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A Descent Into The Tunnels Deep Under New York City

At first glance, what happens hundreds of feet below the streets of Manhattan has very little to do with finance, until one considers the depressed costs of housing along the warzone that has been the 2nd Avenue Subway line for the past five years, or the millions wasted each day due to traffic gridlock along construction zones, or the billions in overtime pay which unionized labor makes sure it gets paid by doing nothing most of the day and then working for a few hours at night.

The last is acutely relevant right now, because as we explained earlier, suddenly the fate of the December rate hike is in the hands of America's 6.4 million construction workers, tens of thousands of whom dig the countless tunnels deep under Manhattan.

Courtesy of Reuters, here is a glimpse of what is taking place right now deep under New York, and a snapshot of the people whose paycheck will determine whether Janet Yellen hikes rates by 25 bps next month.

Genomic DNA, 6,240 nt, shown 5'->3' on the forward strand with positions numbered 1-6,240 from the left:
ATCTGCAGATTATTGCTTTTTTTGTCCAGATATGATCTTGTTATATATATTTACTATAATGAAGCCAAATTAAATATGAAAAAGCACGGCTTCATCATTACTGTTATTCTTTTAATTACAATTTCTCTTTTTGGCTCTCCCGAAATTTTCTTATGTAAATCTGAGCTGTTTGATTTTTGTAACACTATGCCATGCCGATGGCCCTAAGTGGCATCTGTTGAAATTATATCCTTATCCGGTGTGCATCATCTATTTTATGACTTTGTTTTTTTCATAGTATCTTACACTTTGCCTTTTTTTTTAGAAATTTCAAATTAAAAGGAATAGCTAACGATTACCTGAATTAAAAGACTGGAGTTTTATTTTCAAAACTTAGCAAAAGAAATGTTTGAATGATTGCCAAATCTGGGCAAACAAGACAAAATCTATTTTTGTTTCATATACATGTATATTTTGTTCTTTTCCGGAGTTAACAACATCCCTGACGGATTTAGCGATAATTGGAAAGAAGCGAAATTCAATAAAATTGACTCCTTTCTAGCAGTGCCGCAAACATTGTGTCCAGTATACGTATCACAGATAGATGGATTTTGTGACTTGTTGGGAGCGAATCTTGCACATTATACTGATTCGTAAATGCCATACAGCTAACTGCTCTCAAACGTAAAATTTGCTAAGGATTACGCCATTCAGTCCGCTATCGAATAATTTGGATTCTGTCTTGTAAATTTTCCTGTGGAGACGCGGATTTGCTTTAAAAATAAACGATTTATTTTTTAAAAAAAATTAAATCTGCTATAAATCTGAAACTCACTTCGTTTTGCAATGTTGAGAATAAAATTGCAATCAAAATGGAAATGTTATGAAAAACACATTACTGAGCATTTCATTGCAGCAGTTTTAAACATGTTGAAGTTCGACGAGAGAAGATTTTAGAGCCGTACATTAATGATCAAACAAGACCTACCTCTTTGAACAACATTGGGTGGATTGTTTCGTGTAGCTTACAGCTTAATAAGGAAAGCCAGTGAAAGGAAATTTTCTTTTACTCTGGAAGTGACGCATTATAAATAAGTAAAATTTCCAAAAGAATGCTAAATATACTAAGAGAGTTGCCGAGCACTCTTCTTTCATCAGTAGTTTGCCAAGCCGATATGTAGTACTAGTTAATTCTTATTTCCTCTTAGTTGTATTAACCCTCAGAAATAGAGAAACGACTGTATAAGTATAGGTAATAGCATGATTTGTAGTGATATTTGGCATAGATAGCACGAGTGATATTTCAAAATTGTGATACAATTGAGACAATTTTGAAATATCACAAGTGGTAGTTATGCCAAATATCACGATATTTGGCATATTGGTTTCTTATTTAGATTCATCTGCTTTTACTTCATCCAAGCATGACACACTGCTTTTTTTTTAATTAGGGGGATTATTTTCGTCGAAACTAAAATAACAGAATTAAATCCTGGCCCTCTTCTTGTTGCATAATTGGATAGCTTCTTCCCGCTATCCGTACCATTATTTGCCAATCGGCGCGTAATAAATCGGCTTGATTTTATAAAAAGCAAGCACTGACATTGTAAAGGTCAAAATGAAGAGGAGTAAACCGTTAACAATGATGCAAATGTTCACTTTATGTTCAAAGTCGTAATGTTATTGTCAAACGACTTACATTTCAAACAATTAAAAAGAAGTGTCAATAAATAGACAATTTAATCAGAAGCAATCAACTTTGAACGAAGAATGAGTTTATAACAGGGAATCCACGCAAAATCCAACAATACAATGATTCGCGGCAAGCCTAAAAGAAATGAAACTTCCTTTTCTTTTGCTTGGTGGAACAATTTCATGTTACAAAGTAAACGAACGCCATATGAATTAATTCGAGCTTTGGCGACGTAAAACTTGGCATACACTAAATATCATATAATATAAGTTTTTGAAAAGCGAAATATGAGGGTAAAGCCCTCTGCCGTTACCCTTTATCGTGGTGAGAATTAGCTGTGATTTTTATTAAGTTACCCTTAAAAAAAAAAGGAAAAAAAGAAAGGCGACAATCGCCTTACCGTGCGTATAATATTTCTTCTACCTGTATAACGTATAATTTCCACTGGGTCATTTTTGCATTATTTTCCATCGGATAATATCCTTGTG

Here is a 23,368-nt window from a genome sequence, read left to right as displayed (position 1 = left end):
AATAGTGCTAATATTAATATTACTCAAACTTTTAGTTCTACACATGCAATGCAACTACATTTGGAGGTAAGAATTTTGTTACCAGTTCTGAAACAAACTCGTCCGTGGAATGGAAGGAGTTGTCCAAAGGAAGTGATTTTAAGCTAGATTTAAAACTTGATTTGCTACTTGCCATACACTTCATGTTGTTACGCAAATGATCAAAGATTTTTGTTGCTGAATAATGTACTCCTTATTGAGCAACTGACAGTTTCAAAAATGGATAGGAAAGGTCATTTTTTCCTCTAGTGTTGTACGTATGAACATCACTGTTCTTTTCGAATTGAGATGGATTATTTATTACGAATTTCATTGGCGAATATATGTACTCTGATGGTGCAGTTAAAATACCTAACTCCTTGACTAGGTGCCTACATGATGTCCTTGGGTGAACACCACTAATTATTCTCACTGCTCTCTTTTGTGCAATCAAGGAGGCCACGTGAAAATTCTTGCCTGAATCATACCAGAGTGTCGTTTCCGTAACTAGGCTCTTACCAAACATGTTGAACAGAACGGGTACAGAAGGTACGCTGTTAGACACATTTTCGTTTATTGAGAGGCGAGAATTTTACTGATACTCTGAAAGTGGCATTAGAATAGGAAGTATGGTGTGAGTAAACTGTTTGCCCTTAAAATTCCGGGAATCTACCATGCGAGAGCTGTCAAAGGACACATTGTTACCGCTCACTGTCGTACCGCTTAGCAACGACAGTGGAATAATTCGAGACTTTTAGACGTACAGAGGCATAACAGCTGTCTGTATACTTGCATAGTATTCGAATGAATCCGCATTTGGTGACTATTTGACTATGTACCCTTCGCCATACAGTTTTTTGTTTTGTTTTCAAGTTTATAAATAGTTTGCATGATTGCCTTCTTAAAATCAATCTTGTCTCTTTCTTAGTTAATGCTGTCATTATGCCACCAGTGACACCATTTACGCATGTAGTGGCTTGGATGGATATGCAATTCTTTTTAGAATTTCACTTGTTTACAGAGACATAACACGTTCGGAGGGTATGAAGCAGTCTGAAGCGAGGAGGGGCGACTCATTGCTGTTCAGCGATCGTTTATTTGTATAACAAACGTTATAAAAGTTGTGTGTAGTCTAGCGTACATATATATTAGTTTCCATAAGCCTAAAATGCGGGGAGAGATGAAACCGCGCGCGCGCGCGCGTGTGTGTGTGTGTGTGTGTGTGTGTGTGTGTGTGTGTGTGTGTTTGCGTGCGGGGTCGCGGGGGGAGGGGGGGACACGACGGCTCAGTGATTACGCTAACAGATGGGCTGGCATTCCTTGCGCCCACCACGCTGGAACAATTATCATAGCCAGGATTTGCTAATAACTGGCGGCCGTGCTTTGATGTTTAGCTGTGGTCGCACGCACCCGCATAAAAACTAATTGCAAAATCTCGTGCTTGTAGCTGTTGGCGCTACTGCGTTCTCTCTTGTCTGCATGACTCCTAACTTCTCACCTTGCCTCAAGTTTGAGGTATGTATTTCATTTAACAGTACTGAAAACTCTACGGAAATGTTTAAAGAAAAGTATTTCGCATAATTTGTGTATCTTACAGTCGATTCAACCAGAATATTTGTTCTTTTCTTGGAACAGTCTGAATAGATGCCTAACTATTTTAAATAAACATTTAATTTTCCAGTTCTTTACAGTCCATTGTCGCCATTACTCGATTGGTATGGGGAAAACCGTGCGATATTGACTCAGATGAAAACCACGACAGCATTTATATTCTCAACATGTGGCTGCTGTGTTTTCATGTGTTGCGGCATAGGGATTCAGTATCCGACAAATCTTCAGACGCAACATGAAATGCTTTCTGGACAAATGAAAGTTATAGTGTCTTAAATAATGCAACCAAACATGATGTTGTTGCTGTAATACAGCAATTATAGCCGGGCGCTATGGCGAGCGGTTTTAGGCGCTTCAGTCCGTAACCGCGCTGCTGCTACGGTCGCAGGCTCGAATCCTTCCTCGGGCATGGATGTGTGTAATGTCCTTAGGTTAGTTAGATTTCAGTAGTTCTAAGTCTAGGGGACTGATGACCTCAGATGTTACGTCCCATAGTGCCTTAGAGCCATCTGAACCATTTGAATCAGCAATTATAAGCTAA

The following photos show so-called "sandhogs" working in various tunnels in the East Side Access project, more than 15 stories beneath Midtown Manhattan where workers are building a new terminal for the Long Island Railroad, the United States' busiest commuter rail system, as seen during a media tour of the site in New York, November 4, 2015.

Two enormous caverns, each several city blocks long, will house eight tracks and platforms, serving an estimated 162,000 customers a day, officials from the Metropolitan Transportation Authority said during a tour of the planned station on Wednesday. REUTERS/Mike Segar.

Source: Reuters, Mike Segar